When you decide to transfer money or sell current positions in your cash account, the money won’t be available right away. Rather, cash accounts must abide by settlement rules, meaning when you buy, sell, or transfer money, you must wait a period of time (which can be as long as 3 days and as short as a few minutes) before the funds will become available. These settlement rules limit an investor’s ability to make trades quickly. However, they also mean investors don’t have to worry about owing money if a stock goes negative.

To be clear, you can still watch your investments fall to zero in a cash account. However, you will never be caught in a situation of owing money, receiving a margin call, or losing more money than you originally invested.

Advantages of a Cash Account

  • Limited Risk: A cash account limits an investor’s risk by allowing them to use only the capital they themselves transferred into their account.
  • Simplicity: With a cash account, buying and selling stocks is a simplified process. You can hold stocks for as long as you like, and at no point in time must you worry about owing money.
  • Great for Beginner Investors: Cash accounts don’t typically allow investors to partake in more complex investment strategies such as options trading or short selling. For this reason, a cash account is a great option for beginner investors.

Disadvantages of a Cash Account

  • Less Capital to Invest With: Using a cash account means you will have limited capital to invest with; so you’ll have to prioritize where you invest your capital or risk not having enough cash to purchase additional shares.
  • Upside is Limited: Limited capital means smaller trades, which means smaller potential investment returns. Cash accounts, although great for lowering risk, also lower your ability to make outsized investment gains.
  • Only Allowed to Buy/Sell Common Shares: Cash accounts typically don’t allow investors to purchase other forms of investment vehicles, such as call or put options. Experienced investors who want more optionality may be better suited for a margin account.

Overview of a Margin Account

Although similar to a cash account, a margin account allows investors to borrow money through a margin loan to buy and sell stocks.

Further, choosing a margin account helps investors increase their available capital, allowing them to place bigger trades and (potentially) make more money. However, the risk involved with purchasing stocks through margin is considerably higher.

More specifically, all margin accounts have strict policies and guidelines surrounding how much capital you must have in your account at all times and how much of your margin loan you’re allowed to use to purchase shares.

For example, the chart below shows the margin requirements at popular bank TD Canada Trust. If an investor is looking to begin margin trading and wants to buy a stock with a 30% margin requirement, this means TD will lend you 70% of the purchase price up to an amount of $1.5 million.

Canadian/ US Listed and ETF Securities, Margin Accounts
Canadian/ US Listed and ETF Securities – Margin Accounts, TD Canada Trust

Once you successfully buy shares through margin, you must then monitor the performance of the individual stock, as well as how much margin you’re currently utilizing.

If you end up using too much margin, or if a stock price drops too far below the initial purchase price, you run the risk of receiving a margin call. Should this happen, you will need to add additional capital into your account (to fall back within your predetermined margin limits) or risk having the money in your account seized by the bank.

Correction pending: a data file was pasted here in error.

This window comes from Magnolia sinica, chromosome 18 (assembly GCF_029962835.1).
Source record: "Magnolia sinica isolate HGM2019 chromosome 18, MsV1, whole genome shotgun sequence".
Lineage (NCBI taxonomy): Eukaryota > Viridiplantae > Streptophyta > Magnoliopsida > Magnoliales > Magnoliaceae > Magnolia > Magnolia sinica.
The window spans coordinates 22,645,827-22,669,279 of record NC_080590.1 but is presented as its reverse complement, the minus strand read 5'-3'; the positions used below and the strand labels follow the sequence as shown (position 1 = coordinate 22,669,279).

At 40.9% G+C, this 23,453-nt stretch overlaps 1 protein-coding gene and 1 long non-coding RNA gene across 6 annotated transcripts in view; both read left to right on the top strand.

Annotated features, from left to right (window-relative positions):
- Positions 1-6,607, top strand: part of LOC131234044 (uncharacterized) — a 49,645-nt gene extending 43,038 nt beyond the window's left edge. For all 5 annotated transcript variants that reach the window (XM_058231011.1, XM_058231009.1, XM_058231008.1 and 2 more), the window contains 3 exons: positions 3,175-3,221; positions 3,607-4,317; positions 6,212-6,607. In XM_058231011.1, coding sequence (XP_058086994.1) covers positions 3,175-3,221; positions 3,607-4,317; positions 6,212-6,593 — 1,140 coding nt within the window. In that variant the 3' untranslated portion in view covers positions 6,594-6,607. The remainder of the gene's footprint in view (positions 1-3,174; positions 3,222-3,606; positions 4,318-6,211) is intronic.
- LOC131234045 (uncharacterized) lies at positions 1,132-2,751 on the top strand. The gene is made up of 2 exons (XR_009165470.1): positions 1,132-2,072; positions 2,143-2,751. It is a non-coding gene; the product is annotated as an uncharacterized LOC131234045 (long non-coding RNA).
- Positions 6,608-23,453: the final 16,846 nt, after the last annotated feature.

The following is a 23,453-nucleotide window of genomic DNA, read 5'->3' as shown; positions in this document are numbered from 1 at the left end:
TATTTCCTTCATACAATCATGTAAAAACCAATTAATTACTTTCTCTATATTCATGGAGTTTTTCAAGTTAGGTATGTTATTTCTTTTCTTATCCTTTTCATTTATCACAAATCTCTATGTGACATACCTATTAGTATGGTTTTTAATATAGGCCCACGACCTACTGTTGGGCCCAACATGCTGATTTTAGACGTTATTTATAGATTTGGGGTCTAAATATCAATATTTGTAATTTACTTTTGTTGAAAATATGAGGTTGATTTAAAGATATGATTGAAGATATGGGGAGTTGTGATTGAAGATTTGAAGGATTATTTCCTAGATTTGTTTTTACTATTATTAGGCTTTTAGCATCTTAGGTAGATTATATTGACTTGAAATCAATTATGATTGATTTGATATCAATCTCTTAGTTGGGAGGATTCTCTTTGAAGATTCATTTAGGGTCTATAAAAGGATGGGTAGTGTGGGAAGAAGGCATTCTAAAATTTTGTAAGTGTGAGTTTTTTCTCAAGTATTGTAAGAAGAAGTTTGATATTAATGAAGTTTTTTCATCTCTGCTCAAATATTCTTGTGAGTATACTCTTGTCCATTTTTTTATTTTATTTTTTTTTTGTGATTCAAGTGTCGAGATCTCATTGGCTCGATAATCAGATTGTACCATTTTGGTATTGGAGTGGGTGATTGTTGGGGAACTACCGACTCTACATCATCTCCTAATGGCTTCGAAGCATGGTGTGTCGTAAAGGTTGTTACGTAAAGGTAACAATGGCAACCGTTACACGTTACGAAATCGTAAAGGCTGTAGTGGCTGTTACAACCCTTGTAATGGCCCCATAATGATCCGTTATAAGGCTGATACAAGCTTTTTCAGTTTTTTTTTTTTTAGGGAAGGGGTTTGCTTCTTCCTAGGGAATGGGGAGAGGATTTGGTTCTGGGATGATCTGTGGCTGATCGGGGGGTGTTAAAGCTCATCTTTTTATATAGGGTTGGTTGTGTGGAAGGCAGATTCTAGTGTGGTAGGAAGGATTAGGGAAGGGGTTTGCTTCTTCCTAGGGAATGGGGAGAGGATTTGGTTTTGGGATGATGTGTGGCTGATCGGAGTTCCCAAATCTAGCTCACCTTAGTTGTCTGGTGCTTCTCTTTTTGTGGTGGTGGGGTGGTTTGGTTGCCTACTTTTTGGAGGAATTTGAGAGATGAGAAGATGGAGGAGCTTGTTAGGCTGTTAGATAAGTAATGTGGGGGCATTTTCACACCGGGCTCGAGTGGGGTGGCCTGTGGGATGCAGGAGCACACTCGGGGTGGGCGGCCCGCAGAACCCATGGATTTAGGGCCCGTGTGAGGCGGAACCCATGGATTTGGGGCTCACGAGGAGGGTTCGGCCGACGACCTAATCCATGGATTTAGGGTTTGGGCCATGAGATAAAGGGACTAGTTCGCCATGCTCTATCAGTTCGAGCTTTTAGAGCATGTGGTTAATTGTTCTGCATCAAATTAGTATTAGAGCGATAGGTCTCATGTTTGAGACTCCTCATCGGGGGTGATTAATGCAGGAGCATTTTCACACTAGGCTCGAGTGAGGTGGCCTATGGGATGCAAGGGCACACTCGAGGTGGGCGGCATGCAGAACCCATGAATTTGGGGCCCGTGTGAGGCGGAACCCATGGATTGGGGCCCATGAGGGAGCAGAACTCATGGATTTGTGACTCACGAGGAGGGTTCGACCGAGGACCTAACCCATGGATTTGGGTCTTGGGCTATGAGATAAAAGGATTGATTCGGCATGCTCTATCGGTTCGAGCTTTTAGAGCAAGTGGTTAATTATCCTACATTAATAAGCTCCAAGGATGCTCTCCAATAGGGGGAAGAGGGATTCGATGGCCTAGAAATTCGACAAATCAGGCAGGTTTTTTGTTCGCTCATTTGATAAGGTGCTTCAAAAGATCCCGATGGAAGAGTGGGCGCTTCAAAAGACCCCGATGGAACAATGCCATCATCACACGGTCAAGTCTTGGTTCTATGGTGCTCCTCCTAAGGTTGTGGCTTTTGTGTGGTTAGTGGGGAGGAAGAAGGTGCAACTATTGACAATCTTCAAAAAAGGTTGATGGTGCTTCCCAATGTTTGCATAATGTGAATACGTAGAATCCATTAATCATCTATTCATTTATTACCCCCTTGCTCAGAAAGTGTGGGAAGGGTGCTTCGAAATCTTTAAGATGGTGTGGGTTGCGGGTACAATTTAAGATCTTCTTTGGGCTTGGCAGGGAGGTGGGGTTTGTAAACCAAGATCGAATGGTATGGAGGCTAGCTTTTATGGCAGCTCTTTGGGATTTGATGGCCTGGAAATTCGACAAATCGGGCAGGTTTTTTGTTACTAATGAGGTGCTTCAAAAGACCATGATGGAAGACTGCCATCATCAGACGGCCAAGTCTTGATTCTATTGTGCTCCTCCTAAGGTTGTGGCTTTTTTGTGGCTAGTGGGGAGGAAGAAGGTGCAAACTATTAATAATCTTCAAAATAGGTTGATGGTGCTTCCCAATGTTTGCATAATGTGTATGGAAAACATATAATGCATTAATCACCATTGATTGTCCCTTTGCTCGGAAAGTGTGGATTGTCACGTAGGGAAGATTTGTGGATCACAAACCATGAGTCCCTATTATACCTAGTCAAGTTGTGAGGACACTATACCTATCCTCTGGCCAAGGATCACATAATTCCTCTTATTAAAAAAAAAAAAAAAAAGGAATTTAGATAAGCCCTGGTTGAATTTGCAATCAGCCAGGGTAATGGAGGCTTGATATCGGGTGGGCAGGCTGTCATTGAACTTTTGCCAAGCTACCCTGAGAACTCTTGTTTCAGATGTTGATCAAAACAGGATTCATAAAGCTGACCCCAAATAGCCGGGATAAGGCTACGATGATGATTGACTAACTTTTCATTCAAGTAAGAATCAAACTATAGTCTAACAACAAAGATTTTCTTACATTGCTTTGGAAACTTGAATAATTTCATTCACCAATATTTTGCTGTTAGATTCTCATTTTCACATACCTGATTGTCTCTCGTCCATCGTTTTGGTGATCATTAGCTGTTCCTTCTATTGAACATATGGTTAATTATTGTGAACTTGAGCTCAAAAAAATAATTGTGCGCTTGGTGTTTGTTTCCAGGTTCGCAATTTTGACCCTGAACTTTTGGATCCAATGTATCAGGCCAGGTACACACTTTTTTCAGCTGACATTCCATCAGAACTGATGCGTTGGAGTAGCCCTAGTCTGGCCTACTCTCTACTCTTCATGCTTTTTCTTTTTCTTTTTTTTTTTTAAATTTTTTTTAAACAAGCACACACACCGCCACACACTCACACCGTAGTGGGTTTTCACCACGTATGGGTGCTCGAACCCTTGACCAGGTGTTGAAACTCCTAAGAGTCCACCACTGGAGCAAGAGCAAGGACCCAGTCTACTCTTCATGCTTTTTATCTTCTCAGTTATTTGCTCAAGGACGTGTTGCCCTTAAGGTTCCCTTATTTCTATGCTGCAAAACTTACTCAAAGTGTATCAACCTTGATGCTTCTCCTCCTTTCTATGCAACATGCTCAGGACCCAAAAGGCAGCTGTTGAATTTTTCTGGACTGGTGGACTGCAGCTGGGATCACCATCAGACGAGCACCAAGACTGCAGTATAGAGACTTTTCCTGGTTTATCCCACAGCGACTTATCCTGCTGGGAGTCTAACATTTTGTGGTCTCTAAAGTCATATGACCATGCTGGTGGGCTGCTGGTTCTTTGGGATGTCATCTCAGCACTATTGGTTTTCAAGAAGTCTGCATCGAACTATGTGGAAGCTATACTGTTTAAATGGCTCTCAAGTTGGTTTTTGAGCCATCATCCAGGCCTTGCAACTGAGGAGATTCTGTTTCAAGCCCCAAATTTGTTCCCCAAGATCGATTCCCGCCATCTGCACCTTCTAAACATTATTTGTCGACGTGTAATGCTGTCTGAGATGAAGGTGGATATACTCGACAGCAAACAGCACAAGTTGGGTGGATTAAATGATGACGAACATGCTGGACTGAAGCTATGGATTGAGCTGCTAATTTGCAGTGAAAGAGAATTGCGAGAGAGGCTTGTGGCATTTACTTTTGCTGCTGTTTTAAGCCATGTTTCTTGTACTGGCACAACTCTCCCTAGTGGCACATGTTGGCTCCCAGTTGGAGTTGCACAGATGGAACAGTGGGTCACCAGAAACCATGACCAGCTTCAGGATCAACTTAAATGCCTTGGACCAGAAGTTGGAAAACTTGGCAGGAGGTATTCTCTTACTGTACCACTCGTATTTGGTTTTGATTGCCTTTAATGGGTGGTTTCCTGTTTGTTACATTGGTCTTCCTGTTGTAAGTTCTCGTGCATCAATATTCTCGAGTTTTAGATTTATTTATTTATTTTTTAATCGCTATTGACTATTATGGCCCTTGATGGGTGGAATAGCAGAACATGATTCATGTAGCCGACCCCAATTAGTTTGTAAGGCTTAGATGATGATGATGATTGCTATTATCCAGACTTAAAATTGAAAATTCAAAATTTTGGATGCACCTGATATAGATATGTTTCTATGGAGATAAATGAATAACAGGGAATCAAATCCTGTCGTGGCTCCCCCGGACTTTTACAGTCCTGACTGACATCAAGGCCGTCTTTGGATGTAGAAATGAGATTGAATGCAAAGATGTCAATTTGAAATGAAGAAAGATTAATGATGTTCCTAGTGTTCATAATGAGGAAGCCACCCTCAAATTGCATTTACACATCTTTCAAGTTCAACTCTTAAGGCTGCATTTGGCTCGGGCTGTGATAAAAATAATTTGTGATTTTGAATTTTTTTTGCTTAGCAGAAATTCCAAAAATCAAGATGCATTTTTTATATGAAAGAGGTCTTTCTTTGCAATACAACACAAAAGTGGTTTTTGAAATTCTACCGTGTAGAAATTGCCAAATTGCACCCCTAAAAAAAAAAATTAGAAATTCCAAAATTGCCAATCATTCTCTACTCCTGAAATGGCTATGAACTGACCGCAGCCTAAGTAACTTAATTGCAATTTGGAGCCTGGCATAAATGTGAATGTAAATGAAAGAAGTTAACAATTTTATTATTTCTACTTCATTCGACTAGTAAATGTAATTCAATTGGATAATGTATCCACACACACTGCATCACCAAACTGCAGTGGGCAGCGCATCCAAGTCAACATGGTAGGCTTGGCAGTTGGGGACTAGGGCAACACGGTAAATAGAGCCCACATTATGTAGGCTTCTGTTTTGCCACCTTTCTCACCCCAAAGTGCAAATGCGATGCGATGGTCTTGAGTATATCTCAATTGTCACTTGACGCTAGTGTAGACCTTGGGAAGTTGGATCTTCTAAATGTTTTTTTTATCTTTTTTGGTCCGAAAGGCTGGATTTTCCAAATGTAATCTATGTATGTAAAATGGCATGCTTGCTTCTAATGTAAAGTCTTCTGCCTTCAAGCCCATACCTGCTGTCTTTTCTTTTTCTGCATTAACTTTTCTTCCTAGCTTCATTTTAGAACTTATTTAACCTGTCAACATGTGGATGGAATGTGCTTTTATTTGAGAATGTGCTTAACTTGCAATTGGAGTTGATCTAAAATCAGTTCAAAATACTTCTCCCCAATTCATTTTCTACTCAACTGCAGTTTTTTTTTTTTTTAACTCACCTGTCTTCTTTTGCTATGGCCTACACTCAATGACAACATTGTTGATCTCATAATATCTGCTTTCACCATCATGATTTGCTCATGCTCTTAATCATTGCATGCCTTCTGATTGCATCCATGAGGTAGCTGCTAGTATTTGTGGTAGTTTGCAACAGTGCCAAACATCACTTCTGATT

In simple terms, because a margin account allows you to borrow money to fund investment decisions, it opens the possibility that you may end up owing money to your bank. If a stock price declines in value, not only will you lose money from the investment, you will also have to pay back the amount you borrowed on margin (including interest).

Needless to say, margin accounts offer substantially more risk, as well as more reward for investors. By borrowing money, you significantly increase your working capital. However, if a stock declines past a certain point or too much margin is used, you run the risk of losing the entire investment amount while also having to repay your creditors.

Advantages of a Margin Account

  • Access to More Capital: Utilizing margin gives investors incredible leverage to purchase more shares and make bigger trades. This allows margin traders to take advantage of stock market downturns quickly and efficiently.
  • Better Potential Returns: Having access to more capital means the ability to make more frequent and larger trades, which hopefully leads to a higher investment return.
  • More Investing Options: Margin accounts also allow for options trading and short selling, giving users more optionality and opportunity to profit from (both up and down) price movements.

Disadvantages of a Margin Account

  • Exponentially More Risk: No doubt about it, margin accounts come with exponentially more risk than cash accounts, as using margins gives one the ability to lose significantly more money than they originally invested.
  • Your Account May Become Suspended: When failing to meet a margin call, banks typically freeze the funds in one’s account and may even take any remaining capital as payment for money borrowed.
  • Interest Payments: Just like any other loan, using margin to buy stocks means you will have to keep up with interest payments. This increases one’s trading costs and can eat into an investor’s profits substantially.

What is Short Selling?

Similar to investing using margin, short selling can be an extremely lucrative yet also extremely risky investment option.

More specifically, short selling (which is usually only available through a margin account) is when an investor bets on a stock price going down instead of up.